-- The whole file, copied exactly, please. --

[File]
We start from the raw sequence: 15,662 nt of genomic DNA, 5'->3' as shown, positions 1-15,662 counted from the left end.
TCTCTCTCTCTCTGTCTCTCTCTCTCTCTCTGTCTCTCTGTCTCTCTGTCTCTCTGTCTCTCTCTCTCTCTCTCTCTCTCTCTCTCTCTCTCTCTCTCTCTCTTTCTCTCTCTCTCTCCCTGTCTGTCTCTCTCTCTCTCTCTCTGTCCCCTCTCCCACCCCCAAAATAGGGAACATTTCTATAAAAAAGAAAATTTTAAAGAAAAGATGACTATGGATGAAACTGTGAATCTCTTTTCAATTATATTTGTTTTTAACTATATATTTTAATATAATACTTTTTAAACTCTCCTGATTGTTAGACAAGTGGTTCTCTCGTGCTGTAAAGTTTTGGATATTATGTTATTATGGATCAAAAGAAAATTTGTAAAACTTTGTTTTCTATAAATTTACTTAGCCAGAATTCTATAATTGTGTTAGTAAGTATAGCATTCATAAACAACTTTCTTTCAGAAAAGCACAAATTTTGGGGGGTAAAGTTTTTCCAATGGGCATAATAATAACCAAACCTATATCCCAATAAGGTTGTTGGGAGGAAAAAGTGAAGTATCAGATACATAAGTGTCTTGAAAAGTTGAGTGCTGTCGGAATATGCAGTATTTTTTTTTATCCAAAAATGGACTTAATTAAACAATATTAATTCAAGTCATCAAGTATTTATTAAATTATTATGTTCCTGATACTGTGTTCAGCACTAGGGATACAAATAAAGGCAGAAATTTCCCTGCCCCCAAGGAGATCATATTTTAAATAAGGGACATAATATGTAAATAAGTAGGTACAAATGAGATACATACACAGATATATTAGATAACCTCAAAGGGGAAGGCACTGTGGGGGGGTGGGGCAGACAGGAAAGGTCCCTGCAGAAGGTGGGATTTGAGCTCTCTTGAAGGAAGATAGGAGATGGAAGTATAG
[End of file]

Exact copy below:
We start from the raw sequence: 15,662 nt of genomic DNA, 5'->3' as shown, positions 1-15,662 counted from the left end.
TCTCTCTCTCTCTGTCTCTCTCTCTCTCTCTGTCTCTCTGTCTCTCTGTCTCTCTGTCTCTCTCTCTCTCTCTCTCTCTCTCTCTCTCTCTCTCTCTCTCTCTTTCTCTCTCTCTCTCCCTGTCTGTCTCTCTCTCTCTCTCTCTGTCCCCTCTCCCACCCCCAAAATAGGGAACATTTCTATAAAAAAGAAAATTTTAAAGAAAAGATGACTATGGATGAAACTGTGAATCTCTTTTCAATTATATTTGTTTTTAACTATATATTTTAATATAATACTTTTTAAACTCTCCTGATTGTTAGACAAGTGGTTCTCTCGTGCTGTAAAGTTTTGGATATTATGTTATTATGGATCAAAAGAAAATTTGTAAAACTTTGTTTTCTATAAATTTACTTAGCCAGAATTCTATAATTGTGTTAGTAAGTATAGCATTCATAAACAACTTTCTTTCAGAAAAGCACAAATTTTGGGGGGTAAAGTTTTTCCAATGGGCATAATAATAACCAAACCTATATCCCAATAAGGTTGTTGGGAGGAAAAAGTGAAGTATCAGATACATAAGTGTCTTGAAAAGTTGAGTGCTGTCGGAATATGCAGTATTTTTTTTTATCCAAAAATGGACTTAATTAAACAATATTAATTCAAGTCATCAAGTATTTATTAAATTATTATGTTCCTGATACTGTGTTCAGCACTAGGGATACAAATAAAGGCAGAAATTTCCCTGCCCCCAAGGAGATCATATTTTAAATAAGGGACATAATATGTAAATAAGTAGGTACAAATGAGATACATACACAGATATATTAGATAACCTCAAAGGGGAAGGCACTGTGGGGGGGTGGGGCAGACAGGAAAGGTCCCTGCAGAAGGTGGGATTTGAGCTCTCTTGAAGGAAGATAGGAGATGGAAGTATAG